Potential use of biological soil crusts and silicate on the rehabilitation of gold mine tailings

Introduction

The Rehabilitation of Gold Mine Tailings is one of the Southern Africa Resilience Innovation Lab (SA RILab) innovation projects implemented in South Africa by a University of Pretoria student. The project falls under the Youth Spark Innovation Grant with the ultimate focus to improve health of people or communities living within the vicinity of the mine dumps. This project seeks to identify beneficial micro-organisms that occur naturally within the dumps' ecosystem and encourage them to grow so as to be able to establish seral succession as quickly as possible.

Problem Addressed

Mine dumps negatively impact the environment and public health in various ways. One of the direct impacts is loss of arable land which can affect food security because of the reduction in grazing and farming land. Other impacts include air and water pollution and siltation of rivers and loss of biodiversity. Mine dumps are usually devoid of vegetation resulting in wind and water erosion from their exposed surfaces. Mining and their resultant TSFs often leads to the development of acid mine drainage (AMD) also known as acid rock drainage (ARD). AMD is a result of the oxidation of iron pyrites and other sulfur-rich minerals that normally are found at great depth, but are now exposed to surface oxygen and water.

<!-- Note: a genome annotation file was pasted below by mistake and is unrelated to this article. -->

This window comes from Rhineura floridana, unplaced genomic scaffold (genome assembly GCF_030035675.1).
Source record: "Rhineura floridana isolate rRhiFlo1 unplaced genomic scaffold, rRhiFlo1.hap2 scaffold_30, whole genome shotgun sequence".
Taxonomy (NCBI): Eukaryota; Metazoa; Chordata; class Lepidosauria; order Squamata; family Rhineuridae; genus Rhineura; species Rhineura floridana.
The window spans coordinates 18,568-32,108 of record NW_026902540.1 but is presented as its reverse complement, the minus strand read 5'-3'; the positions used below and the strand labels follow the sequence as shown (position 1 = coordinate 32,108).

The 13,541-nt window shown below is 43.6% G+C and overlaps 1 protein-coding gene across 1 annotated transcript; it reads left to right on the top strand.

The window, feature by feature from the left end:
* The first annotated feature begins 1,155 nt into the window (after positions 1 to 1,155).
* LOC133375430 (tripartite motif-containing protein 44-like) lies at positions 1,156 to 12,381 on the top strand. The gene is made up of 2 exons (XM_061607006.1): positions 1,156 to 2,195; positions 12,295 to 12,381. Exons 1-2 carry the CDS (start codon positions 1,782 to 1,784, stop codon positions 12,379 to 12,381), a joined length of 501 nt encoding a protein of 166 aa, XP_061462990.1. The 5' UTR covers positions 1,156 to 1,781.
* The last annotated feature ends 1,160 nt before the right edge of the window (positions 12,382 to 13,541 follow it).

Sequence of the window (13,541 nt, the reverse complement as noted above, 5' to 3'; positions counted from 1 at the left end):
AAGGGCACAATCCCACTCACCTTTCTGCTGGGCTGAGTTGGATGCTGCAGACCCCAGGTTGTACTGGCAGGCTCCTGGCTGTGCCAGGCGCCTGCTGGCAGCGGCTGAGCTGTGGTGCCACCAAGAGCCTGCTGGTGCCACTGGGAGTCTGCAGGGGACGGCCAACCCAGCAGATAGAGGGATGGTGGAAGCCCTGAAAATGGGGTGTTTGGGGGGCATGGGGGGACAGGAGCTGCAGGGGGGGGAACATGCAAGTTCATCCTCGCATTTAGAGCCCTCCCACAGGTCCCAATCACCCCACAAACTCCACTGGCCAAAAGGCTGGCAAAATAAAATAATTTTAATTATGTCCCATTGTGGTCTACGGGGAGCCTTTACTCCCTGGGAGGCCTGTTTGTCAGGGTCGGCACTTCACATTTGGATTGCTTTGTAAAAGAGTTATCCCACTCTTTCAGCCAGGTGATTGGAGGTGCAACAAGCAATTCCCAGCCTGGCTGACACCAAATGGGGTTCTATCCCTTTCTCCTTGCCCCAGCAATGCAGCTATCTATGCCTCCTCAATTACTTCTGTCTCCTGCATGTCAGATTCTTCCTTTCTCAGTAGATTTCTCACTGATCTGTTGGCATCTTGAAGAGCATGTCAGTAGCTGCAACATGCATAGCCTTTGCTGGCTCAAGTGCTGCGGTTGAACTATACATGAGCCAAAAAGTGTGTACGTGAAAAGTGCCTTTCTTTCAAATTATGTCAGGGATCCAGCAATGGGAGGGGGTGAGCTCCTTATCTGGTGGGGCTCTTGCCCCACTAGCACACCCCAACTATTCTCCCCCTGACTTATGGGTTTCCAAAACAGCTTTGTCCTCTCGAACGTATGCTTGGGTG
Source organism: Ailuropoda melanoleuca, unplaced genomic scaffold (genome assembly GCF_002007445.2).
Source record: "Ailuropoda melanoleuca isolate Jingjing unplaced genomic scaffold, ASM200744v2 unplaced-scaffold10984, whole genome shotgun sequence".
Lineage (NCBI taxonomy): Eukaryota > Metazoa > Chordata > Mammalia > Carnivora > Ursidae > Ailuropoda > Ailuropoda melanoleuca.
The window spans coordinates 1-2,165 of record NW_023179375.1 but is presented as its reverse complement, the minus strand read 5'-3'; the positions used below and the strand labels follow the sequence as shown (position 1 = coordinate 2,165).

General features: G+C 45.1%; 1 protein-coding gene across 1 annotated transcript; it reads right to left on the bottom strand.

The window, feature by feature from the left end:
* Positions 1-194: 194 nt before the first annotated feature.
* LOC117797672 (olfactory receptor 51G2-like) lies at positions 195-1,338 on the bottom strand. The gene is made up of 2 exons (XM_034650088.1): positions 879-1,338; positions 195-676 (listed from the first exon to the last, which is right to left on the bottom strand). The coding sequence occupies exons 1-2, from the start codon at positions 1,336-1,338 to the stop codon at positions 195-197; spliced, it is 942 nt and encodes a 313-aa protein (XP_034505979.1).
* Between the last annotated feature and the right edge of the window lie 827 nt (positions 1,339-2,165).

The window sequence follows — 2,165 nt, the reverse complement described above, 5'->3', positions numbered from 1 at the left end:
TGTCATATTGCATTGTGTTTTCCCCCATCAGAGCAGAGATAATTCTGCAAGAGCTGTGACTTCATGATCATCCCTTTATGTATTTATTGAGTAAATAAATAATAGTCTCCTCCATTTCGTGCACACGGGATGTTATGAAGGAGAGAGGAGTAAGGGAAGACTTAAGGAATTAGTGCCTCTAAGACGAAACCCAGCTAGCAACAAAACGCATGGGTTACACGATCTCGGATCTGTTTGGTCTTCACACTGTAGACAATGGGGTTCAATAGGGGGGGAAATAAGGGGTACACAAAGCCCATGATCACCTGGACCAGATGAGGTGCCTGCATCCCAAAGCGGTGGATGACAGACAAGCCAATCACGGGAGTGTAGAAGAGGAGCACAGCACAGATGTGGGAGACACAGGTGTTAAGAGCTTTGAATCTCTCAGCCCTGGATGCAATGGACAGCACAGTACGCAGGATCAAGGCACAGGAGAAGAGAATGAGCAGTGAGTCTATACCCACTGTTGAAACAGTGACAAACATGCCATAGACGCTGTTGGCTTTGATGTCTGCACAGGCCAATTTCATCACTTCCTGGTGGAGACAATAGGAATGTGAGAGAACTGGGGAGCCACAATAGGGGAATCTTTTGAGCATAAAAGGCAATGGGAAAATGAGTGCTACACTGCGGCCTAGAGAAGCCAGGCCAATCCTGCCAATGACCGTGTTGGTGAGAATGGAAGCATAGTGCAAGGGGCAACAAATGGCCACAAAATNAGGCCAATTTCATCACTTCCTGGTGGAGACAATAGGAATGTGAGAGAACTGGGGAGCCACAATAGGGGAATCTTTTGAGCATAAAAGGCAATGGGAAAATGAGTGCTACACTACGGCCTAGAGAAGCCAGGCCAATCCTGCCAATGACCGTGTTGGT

The Intervention

This project seeks to identify beneficial micro-organisms that occur naturally within the dumps' ecosystem and encourage them to grow so as to be able to establish seral succession as quickly as possible. Previous studies have focused on studying these communities of organisms (called biological soil crusts), in extreme environments such as desert soils. None has looked at these organisms in mine dumps.

Results/Outcomes

The following will be the benefits for the South African communities:

  • Promote safer environments by rehabilitating the mine dumps
  • Reduced pollution (air and water) improving the quality of life for mining communities
  • Contribute to knowledge generation for the benefit of society at large

 

Contact: Richard Whande; Email: richard.whande@gmail.com.